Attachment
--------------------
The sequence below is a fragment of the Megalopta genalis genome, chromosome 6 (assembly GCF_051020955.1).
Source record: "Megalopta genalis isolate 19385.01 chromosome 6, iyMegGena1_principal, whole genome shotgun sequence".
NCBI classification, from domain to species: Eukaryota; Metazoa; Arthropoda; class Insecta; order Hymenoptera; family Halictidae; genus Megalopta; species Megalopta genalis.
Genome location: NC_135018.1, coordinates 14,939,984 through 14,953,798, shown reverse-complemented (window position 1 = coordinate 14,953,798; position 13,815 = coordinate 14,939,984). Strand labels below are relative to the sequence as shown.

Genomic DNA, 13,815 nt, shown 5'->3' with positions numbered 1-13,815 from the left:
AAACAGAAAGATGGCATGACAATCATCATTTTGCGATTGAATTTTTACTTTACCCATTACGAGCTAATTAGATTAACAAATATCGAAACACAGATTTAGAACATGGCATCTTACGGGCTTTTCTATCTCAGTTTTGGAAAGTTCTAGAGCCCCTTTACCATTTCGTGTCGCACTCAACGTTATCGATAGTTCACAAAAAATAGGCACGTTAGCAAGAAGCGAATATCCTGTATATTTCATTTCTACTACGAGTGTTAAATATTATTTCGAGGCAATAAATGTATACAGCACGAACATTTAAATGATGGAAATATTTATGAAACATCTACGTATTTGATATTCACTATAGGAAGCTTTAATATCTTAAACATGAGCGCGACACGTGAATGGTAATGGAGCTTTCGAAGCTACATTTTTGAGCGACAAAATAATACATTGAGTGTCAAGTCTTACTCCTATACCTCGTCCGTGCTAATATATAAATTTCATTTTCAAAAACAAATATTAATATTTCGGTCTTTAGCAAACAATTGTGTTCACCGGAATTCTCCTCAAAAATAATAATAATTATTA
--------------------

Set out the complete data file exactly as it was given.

The sequence below is a fragment of the Megalopta genalis genome, chromosome 6 (assembly GCF_051020955.1).
Source record: "Megalopta genalis isolate 19385.01 chromosome 6, iyMegGena1_principal, whole genome shotgun sequence".
NCBI classification, from domain to species: Eukaryota; Metazoa; Arthropoda; class Insecta; order Hymenoptera; family Halictidae; genus Megalopta; species Megalopta genalis.
Genome location: NC_135018.1, coordinates 14,939,984 through 14,953,798, shown reverse-complemented (window position 1 = coordinate 14,953,798; position 13,815 = coordinate 14,939,984). Strand labels below are relative to the sequence as shown.

Genomic DNA, 13,815 nt, shown 5'->3' with positions numbered 1-13,815 from the left:
AAACAGAAAGATGGCATGACAATCATCATTTTGCGATTGAATTTTTACTTTACCCATTACGAGCTAATTAGATTAACAAATATCGAAACACAGATTTAGAACATGGCATCTTACGGGCTTTTCTATCTCAGTTTTGGAAAGTTCTAGAGCCCCTTTACCATTTCGTGTCGCACTCAACGTTATCGATAGTTCACAAAAAATAGGCACGTTAGCAAGAAGCGAATATCCTGTATATTTCATTTCTACTACGAGTGTTAAATATTATTTCGAGGCAATAAATGTATACAGCACGAACATTTAAATGATGGAAATATTTATGAAACATCTACGTATTTGATATTCACTATAGGAAGCTTTAATATCTTAAACATGAGCGCGACACGTGAATGGTAATGGAGCTTTCGAAGCTACATTTTTGAGCGACAAAATAATACATTGAGTGTCAAGTCTTACTCCTATACCTCGTCCGTGCTAATATATAAATTTCATTTTCAAAAACAAATATTAATATTTCGGTCTTTAGCAAACAATTGTGTTCACCGGAATTCTCCTCAAAAATAATAATAATTATTA